Now that I’ve given you the elevator speech on the situation, let me back up and fill you in on some of the many details of the story.

What do you think of when you hear the phrase “V.C. Summer?”

Scandal? Boondoggle? $9 billion dollars spent on a big hole in the ground, financed by us customers. Many South Carolinians have already paid thousands of dollars for a project that will never … be … complete. As an SCE&G customer, I’m now paying 18% of my electric bill for a power plant that will never even burn my toast.

What comes to my mind mostly are the words “corruption” or “scam.” I’m guessing many of you may feel the same way.

In thinking about how we got to this point, it might surprise you to hear, but the V.C. Summer scandal is simply a natural continuation of the long term trend of monopolies rigging the game by controlling the legislative debate and silencing the watchdogs that are supposed to call foul.

A lot of people ask why do we have monopoly utilities anyway? Why isn’t there a competitive market? Going back for a century, utilities have been granted monopoly status in exchange for guaranteeing everyone reliable, affordable power supplies.

And who makes sure the monopoly utility keeps its end of the bargain? A public regulator—the Public Service Commission.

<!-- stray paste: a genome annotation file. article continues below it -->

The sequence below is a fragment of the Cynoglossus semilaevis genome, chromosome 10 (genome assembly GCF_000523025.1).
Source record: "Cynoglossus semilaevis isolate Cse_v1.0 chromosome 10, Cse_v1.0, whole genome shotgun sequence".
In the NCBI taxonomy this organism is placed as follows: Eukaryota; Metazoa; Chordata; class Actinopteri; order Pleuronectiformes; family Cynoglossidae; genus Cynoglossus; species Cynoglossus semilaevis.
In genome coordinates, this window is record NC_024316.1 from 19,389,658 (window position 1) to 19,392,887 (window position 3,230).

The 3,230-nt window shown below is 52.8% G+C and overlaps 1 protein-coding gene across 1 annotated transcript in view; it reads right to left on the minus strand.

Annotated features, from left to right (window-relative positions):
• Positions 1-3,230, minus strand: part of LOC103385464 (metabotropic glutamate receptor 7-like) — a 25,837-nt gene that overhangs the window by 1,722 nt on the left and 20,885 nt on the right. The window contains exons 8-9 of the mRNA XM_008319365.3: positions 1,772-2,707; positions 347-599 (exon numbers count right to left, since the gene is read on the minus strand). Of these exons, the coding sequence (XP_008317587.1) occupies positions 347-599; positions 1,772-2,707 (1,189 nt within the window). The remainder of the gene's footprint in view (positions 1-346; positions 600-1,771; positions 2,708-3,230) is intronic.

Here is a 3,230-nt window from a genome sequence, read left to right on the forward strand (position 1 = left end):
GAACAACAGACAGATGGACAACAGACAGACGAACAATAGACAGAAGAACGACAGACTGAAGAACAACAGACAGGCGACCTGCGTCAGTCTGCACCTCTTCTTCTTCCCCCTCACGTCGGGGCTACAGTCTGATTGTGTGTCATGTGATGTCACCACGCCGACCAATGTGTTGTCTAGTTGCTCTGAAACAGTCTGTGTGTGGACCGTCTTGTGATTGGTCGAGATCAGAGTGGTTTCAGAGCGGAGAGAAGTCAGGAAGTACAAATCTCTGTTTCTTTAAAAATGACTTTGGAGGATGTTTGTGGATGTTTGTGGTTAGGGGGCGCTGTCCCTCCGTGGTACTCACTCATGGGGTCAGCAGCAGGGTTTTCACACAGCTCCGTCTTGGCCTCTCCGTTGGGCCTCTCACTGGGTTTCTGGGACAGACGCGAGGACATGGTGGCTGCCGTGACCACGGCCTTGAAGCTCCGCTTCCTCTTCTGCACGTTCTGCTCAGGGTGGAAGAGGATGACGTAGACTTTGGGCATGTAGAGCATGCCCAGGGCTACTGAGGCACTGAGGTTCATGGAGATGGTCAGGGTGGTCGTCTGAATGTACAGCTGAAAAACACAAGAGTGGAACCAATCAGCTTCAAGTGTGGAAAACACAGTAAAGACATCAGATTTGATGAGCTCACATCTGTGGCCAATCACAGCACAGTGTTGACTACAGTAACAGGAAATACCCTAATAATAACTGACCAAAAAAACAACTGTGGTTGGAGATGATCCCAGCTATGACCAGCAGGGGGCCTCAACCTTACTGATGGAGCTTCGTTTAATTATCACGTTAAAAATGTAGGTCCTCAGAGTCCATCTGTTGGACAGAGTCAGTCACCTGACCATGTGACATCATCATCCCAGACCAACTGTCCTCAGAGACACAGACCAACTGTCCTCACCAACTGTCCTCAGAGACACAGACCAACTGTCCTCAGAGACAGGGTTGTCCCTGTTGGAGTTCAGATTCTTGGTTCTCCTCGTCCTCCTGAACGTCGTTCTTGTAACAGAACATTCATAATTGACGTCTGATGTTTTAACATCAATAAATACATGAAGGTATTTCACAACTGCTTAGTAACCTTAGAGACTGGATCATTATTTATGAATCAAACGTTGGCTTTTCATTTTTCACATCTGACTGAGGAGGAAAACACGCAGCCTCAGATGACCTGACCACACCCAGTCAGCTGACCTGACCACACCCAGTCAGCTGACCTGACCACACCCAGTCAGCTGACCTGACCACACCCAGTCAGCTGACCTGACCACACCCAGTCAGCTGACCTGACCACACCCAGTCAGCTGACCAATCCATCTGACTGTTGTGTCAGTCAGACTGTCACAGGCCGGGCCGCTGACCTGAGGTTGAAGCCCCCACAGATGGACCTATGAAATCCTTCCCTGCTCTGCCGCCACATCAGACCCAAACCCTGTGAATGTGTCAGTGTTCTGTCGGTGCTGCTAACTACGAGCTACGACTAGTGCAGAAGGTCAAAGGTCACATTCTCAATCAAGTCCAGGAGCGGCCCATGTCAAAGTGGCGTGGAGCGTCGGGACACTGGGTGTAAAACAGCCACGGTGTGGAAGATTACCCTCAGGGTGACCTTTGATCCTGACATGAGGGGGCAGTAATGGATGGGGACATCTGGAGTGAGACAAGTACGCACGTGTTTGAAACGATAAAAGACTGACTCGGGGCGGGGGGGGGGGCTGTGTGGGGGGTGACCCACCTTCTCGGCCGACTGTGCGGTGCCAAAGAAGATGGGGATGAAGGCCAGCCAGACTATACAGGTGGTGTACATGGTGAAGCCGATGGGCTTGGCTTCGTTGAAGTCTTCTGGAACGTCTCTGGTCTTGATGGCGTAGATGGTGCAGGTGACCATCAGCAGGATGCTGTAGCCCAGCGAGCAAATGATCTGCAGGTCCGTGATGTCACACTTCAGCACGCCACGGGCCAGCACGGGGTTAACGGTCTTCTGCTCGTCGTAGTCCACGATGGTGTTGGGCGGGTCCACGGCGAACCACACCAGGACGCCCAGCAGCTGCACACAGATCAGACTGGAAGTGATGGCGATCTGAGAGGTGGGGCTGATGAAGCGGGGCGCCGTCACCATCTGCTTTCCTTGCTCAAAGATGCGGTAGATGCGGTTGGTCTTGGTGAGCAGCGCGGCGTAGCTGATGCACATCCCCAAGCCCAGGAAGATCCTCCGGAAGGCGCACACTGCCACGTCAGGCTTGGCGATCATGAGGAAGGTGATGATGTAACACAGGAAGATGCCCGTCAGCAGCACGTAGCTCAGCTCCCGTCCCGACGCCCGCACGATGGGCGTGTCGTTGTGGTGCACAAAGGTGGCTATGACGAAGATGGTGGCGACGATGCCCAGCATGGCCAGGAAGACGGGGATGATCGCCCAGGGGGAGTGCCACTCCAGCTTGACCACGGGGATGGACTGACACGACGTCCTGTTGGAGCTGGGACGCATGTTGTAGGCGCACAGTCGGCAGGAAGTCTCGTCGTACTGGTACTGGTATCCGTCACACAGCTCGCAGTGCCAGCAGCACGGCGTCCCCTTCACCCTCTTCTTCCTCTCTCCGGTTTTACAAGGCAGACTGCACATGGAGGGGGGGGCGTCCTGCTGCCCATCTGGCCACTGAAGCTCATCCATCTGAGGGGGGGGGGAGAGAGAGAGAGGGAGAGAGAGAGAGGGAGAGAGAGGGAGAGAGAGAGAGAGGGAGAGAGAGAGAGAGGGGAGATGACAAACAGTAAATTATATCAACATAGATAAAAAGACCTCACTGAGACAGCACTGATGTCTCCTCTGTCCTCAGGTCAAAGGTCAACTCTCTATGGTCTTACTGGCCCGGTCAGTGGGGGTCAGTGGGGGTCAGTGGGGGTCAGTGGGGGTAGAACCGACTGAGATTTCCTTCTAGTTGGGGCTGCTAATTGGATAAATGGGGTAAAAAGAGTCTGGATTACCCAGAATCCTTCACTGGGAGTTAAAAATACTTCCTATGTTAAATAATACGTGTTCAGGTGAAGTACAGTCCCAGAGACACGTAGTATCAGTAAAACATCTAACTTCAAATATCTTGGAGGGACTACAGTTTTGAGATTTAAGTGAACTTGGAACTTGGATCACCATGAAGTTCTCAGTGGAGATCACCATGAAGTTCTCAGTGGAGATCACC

But why would our Public Service Commission let the utilities start charging you for a plant that wasn’t even built?

In 2007, SCANA—that’s the parent company of SCE&G—changed the rules of the game—they wanted the profit before having to finish a plant.

So in 2007 the utilities wrote a bill called the Base Load Review Act to accomplish their purpose and guaranteed passage of the bill by filling up legislators’ campaign coffers and flooding the Statehouse with lobbyists. In 2007, SCANA tripled their contributions to your legislators. So of course, the bill passed unanimously in the Senate and almost unanimously in the House. They used your money to lobby politicians for laws to get even more of your money.

Now with the customers on the hook for the bill, SCANA got the V.C. Summer power plant construction project approved with a guaranteed 11% rate of return. With the return guaranteed, the more money SCANA spends on the project, the more money SCANA executives, shareholders and bondholders can take from us utility customers.

Cost overruns and construction delays? … more money for investors. Can you imagine getting a bonus for doing a bad job?

So over the years that the project was being developed, the estimated cost to complete the project ballooned to over double the initially estimated cost and almost double the estimated timeline to finish construction. And all of this was done on our dime, with constant rate increases. Meanwhile, SCANA made sure legislators got their share, pouring $1.7 million into candidates’ campaigns and PACs since 2008 and another $1.5 million in those years on employing 8 to 10 State House lobbyists each year while they collected more and more of our money.